Voting for pro-abortion candidate

Q. My family have all been cradle Catholics, but currently we are at odds. How can any Catholic vote for a Democrat who professes to be pro-abortion? How can Catholics look forward to someday meeting their Maker when they have voted into office those who will kill innocent human beings? (Pleasantville, Iowa)
Q. During a local retreat, I was given a guide for the sacrament of penance. Under the Fifth Commandment, it stated that voting for a pro-choice candidate is a mortal sin. Is this actually so? And what would happen if both candidates were pro-abortion? (Virginia Beach, Virginia)
A. I have addressed this issue before in this column. But the two questions above are samples of those that arrive regularly -- indicating to me that the topic is one of perennial concern.
Let's take the second inquiry first. It is simply wrong to say that a Catholic who votes for a pro-choice candidate is necessarily committing a mortal sin.
The guiding document on this is called "Forming Consciences for Faithful Citizenship," which the U.S. bishops refine and publish every four years prior to a presidential election and which addresses various moral issues that Catholics should consider before voting -- e.g., defending the sanctity of human life, racism, promoting religious freedom, defending marriage, feeding the hungry and housing the homeless, welcoming the immigrant and protecting the environment.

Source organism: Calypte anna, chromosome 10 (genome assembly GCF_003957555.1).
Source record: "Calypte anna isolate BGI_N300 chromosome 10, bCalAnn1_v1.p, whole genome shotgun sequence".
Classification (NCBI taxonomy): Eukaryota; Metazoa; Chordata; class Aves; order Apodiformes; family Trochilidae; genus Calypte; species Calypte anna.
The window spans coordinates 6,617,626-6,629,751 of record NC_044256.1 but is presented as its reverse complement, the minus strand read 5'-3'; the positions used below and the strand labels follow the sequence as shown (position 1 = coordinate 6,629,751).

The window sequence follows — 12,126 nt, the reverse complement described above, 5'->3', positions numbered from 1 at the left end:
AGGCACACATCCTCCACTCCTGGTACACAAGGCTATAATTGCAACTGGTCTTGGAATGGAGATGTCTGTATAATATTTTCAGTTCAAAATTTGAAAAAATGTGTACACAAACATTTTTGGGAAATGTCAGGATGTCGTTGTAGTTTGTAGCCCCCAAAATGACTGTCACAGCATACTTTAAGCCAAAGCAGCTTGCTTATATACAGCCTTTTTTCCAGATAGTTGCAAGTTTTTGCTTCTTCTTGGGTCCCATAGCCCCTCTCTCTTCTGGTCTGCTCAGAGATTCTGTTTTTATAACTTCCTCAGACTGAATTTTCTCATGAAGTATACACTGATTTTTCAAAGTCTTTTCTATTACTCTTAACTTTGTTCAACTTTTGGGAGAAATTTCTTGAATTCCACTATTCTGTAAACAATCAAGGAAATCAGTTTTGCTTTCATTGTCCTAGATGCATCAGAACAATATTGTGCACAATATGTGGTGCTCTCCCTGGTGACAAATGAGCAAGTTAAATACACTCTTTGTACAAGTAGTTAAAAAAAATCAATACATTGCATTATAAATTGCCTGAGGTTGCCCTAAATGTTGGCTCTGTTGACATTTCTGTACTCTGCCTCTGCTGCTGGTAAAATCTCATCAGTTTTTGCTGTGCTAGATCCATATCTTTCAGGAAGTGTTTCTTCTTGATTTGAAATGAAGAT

The document says clearly that a Catholic cannot vote for a candidate who favors a policy that promotes an intrinsically evil act such as abortion "if the voter's intent is to support that position" (No. 34). But the same document goes on to say, "There may be times when a Catholic who rejects a candidate's unacceptable position even on policies promoting an intrinsically evil act may reasonably decide to vote for that candidate for other morally grave reasons" (No. 35).
As to what to do when both candidates support abortion, the bishops' statement says that a voter may take the "extraordinary step" of choosing not to vote for any candidate -- or "after careful deliberation, may decide to vote for the candidate deemed less likely to advance such a morally flawed position and more likely to pursue other authentic human goods" (No. 36).
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Questions may be sent to Father Kenneth Doyle at and 30 Columbia Circle Dr., Albany, New York 12203.